BSc (Hons) Chemistry, Biological and Medicinal Chemistry, University of York.
I have dyslexia and multiple medical conditions, including asthma and a condition called Allergic Broncho-Pulmonary Aspergillosis, all of which affect me daily.
Studying chemistry at university, away from home, is a scary thought in general. Trying to tackle my degree, social life and my disability was totally terrifying. However I needn't have worried. All the support I needed was here.
I knew that chemistry was going to be very demanding in terms of contact hours but I knew my passion for the subject was not going to be stopped by my disabilities. The first thing I did was apply for Disabled Students Allowances (DSAs) which enabled me to have a reader and writer in exams, any extra books I needed and gave me specialist equipment which helps me do my work.
When I decided York was my first choice, Disability Services and the Chemistry department's disability officer contacted me. Disability Services were really helpful with sorting out the forms I needed to fill in. The Chemistry disability officer has helped in many ways; printing my hand-outs on green paper, releasing them early and telling staff about my extra needs. I feel comfortable explaining problems, knowing they will try their best to sort it out.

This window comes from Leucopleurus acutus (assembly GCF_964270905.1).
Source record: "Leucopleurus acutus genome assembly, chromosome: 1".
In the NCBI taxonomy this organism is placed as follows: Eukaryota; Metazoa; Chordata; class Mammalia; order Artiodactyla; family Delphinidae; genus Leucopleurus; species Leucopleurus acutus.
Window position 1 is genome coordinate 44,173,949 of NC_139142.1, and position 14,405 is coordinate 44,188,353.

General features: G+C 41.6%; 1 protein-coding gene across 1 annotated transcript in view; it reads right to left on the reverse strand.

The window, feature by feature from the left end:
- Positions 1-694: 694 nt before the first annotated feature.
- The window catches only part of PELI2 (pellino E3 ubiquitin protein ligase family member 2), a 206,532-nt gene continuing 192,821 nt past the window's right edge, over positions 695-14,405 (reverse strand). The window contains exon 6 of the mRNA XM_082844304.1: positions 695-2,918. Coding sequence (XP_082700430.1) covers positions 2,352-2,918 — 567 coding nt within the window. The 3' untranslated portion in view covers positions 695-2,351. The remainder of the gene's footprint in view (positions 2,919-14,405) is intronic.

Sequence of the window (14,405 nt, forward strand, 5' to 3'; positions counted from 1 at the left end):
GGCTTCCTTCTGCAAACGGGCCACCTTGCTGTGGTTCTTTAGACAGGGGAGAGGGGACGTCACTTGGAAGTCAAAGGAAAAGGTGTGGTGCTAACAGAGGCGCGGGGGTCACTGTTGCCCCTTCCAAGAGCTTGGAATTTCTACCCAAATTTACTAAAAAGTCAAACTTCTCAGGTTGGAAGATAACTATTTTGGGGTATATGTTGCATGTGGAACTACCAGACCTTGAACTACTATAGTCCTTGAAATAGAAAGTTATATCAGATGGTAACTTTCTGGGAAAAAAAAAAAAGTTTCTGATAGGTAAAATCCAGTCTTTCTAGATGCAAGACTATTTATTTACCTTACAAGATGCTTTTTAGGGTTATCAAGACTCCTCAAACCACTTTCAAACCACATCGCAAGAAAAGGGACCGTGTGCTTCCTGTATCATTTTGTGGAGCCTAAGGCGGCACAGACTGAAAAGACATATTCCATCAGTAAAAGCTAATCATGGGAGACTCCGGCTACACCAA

The department has been amazingly supportive and I've been given the help I need. For example; no one marks my spellings in my work, in exams I have a reader and writer and the demonstrators in labs are aware that I might need more help.
Another main help is my supervisor, who I know well and is always ready to help me. All of this support is amazing but it does require effort. It won't just come to you; you have to be honest and ask for it when you need it.
I can't drink due to my medication. This worried me as I wondered how others were going to accept this. I really shouldn't have worried about this because I found that everyone just accepted it. You don't need alcohol to have a good time.
As I take longer to do all my work and get tired more, I knew joining multiple societies and attending regularly wasn't going to work. I tried out a few at the beginning and chose Cassoc (Catholic Student Society). Here I made lifelong friends and I'm the press and publicity rep.
It's not all plain sailing. I found it hard constantly explaining why I use green paper, wear green glasses and take medication during lectures. However, since finding my close friends it doesn't matter they just accept it